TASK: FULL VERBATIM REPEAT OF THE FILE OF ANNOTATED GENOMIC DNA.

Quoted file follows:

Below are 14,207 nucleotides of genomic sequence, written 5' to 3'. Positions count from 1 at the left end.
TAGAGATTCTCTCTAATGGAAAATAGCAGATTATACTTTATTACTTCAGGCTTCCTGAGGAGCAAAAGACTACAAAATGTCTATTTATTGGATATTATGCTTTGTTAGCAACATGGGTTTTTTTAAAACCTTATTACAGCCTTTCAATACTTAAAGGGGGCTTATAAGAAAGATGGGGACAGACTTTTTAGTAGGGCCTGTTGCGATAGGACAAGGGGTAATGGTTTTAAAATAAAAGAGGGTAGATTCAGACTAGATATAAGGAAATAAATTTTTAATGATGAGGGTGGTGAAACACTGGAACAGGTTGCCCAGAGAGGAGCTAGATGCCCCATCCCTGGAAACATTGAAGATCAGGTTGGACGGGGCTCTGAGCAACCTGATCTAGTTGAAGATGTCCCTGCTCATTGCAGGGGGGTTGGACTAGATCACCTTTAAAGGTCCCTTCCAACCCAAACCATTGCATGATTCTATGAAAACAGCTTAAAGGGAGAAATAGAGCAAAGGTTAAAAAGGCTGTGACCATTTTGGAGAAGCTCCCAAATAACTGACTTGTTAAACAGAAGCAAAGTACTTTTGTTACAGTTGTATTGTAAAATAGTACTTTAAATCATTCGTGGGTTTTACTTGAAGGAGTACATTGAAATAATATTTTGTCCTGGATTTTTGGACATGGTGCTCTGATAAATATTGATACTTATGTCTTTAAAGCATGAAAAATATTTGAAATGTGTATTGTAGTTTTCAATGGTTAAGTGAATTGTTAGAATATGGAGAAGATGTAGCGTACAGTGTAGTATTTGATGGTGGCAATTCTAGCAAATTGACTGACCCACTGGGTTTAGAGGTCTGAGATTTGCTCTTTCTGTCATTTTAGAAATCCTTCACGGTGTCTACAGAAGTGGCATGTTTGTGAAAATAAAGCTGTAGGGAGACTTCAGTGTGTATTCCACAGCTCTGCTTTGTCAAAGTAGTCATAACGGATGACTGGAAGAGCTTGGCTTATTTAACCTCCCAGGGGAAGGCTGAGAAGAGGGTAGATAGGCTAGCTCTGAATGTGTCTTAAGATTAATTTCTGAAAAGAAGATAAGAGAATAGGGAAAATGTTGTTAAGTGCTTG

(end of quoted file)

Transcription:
Below are 14,207 nucleotides of genomic sequence, written 5' to 3'. Positions count from 1 at the left end.
TAGAGATTCTCTCTAATGGAAAATAGCAGATTATACTTTATTACTTCAGGCTTCCTGAGGAGCAAAAGACTACAAAATGTCTATTTATTGGATATTATGCTTTGTTAGCAACATGGGTTTTTTTAAAACCTTATTACAGCCTTTCAATACTTAAAGGGGGCTTATAAGAAAGATGGGGACAGACTTTTTAGTAGGGCCTGTTGCGATAGGACAAGGGGTAATGGTTTTAAAATAAAAGAGGGTAGATTCAGACTAGATATAAGGAAATAAATTTTTAATGATGAGGGTGGTGAAACACTGGAACAGGTTGCCCAGAGAGGAGCTAGATGCCCCATCCCTGGAAACATTGAAGATCAGGTTGGACGGGGCTCTGAGCAACCTGATCTAGTTGAAGATGTCCCTGCTCATTGCAGGGGGGTTGGACTAGATCACCTTTAAAGGTCCCTTCCAACCCAAACCATTGCATGATTCTATGAAAACAGCTTAAAGGGAGAAATAGAGCAAAGGTTAAAAAGGCTGTGACCATTTTGGAGAAGCTCCCAAATAACTGACTTGTTAAACAGAAGCAAAGTACTTTTGTTACAGTTGTATTGTAAAATAGTACTTTAAATCATTCGTGGGTTTTACTTGAAGGAGTACATTGAAATAATATTTTGTCCTGGATTTTTGGACATGGTGCTCTGATAAATATTGATACTTATGTCTTTAAAGCATGAAAAATATTTGAAATGTGTATTGTAGTTTTCAATGGTTAAGTGAATTGTTAGAATATGGAGAAGATGTAGCGTACAGTGTAGTATTTGATGGTGGCAATTCTAGCAAATTGACTGACCCACTGGGTTTAGAGGTCTGAGATTTGCTCTTTCTGTCATTTTAGAAATCCTTCACGGTGTCTACAGAAGTGGCATGTTTGTGAAAATAAAGCTGTAGGGAGACTTCAGTGTGTATTCCACAGCTCTGCTTTGTCAAAGTAGTCATAACGGATGACTGGAAGAGCTTGGCTTATTTAACCTCCCAGGGGAAGGCTGAGAAGAGGGTAGATAGGCTAGCTCTGAATGTGTCTTAAGATTAATTTCTGAAAAGAAGATAAGAGAATAGGGAAAATGTTGTTAAGTGCTTG